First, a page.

‘The climate crisis is very real, and it’s impacting Indigenous peoples in a very real way’
With the first words of UVic’s new Climate and Sustainability Action Plan (CSAP 2030) going to Songhees Nation Elder Dr. Skip Dick, environmental discussions appear to be shifting in an inclusive and reconciliatory direction.
“Fifty years ago, we couldn’t have this conversation about climate change within the university,” Dick’s opening message reads. “Unfortunately, colonialism just goes one way and upholds the status quo.”
UVic, which stands on the lək̓ʷəŋən peoples’ traditional territory, published its first Sustainability Action Plan (SAP) in 2009 to help the university achieve operational sustainability through measurable goals and actions. Although SAP was in place until 2021 and designed to be inclusive, words like “Indigenous” or “First Nations” weren’t mentioned.
CSAP 2030, which UVic calls “the first sustainability plan to reach every corner of campus,” builds upon its longstanding vision of guiding students, staff, faculty, and community members toward on-campus climate action by including a formerly underrepresented and seemingly undervalued voice.
“It really started with UVic saying, ‘We want Indigenous Knowledge to be embedded throughout this document,'” said Jeff Ganohalidoh Corntassel, a UVic Indigenous studies professor from the Cherokee Nation. However, he says the framework was already in place when the university first approached him and others.
“Look, we need Indigenous Knowledge Systems throughout this document,” Corntassel recalls saying during early discussions with UVic. “But we also need a place where Indigenous Knowledge is focussed on and prioritized so that it sends a clear signal that this document is not just the status quo.”
Thus, an Indigenous task force was born, named Sacred Earth after the lək̓ʷəŋən words x̣éʔx̣ə tə́ŋəxw and the SENĆOŦEN words XAXE TEṈEW. Corntassel says the partnership acknowledges a recognized need from the university for cultural diversity in its sustainability planning.
“It was … ultimately an agreement that UVic didn’t want to do the same old thing, that there’s a desire to really have Indigenous Knowledge featured prominently in this document.”
Corntassel says the sudden inclusion of First Nations in climate talks is “an interesting convergence.” He attributes it to the 2015 TRC Calls to Action, which addresses the experiences and impacts of the residential school system, and the Declaration Act, passed by the B.C. government in 2019, as a framework for reconciliation in the province.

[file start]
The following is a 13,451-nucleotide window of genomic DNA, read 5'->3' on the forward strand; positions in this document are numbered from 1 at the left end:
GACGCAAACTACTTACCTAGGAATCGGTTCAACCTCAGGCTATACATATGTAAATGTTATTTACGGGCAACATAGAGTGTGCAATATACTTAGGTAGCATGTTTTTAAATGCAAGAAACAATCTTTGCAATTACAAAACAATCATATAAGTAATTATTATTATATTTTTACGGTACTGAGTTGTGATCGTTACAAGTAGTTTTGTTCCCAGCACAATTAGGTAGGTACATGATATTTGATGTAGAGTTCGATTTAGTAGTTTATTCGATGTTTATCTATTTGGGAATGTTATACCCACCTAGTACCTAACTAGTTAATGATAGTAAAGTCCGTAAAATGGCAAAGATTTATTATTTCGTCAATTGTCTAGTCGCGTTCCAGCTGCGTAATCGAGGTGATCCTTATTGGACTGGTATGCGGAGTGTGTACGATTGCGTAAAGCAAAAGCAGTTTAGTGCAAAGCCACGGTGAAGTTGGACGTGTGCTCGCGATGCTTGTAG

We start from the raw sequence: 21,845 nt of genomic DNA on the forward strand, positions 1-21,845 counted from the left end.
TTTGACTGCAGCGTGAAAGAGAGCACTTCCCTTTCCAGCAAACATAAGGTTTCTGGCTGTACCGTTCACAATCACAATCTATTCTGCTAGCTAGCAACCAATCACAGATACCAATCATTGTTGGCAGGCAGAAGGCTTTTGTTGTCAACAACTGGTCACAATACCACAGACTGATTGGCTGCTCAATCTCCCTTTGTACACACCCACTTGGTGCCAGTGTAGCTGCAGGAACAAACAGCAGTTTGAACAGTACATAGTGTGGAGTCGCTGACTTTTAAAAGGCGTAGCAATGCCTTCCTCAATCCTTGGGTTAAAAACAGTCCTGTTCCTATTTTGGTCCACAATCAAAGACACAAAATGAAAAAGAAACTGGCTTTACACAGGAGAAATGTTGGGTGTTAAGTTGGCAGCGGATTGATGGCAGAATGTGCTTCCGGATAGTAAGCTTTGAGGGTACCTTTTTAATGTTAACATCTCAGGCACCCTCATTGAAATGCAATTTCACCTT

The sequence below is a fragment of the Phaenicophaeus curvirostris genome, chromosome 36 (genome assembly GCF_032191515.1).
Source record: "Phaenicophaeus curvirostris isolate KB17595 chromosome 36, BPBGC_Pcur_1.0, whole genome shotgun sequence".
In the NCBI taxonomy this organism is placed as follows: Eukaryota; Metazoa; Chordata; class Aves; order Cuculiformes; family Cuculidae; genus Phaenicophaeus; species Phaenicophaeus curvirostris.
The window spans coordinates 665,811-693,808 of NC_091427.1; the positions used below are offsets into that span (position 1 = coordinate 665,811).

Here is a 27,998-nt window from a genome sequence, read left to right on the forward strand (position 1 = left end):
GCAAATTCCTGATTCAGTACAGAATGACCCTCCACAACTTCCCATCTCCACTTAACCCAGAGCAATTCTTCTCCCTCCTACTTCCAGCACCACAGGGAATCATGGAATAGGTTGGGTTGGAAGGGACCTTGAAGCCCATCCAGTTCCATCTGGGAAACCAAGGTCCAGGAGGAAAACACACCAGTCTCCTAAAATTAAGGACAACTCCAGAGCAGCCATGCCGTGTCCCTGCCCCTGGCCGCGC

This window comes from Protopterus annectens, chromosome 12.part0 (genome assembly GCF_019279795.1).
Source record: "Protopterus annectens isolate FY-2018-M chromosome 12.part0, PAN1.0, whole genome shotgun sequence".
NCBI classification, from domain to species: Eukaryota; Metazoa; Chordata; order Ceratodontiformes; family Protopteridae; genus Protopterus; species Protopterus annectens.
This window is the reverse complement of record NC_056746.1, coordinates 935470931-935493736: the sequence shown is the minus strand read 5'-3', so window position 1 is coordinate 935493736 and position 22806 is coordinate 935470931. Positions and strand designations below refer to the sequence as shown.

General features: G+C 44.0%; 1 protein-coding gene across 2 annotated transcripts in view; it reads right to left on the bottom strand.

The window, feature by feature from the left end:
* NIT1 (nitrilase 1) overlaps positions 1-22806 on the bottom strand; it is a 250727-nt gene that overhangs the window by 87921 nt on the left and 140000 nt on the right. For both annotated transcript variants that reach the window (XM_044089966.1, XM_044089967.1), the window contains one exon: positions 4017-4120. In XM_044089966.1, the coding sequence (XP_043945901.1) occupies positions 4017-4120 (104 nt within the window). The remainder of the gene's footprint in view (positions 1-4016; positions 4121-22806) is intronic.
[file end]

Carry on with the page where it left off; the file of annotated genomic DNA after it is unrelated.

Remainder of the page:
“I think that sort of shift has also led to a shift in the way that the university is thinking about climate action and climate justice,” said Corntassel.
As Earth’s welfare plunges into a downward spiral, environmental changemakers are starting to recognize Indigenous peoples for their resilience, connections to the land and, in turn, ways they can teach others about climate reconciliation.
“Indigenous peoples have 10 000 plus years of experience with shifts in the environment,” said Corntassel. “So that knowledge is really key to the future health and well-being of not only Indigenous peoples but everyone.“
However, this isn’t a one-way street. To sincerely include Indigenous peoples in climate discussions, the onus is on UVic as a community to ensure everyone feels safe — a sentiment echoed in one of Sacred Earth’s CSAP strategies: “Provide appropriate cultural safety training and learning opportunities to decolonize and create an inclusive campus culture.”
To accomplish that objective, Corntassel believes the university’s optimal course of action is to ensure Indigenous students and staff feel protected regardless of which discipline or faculty they enter.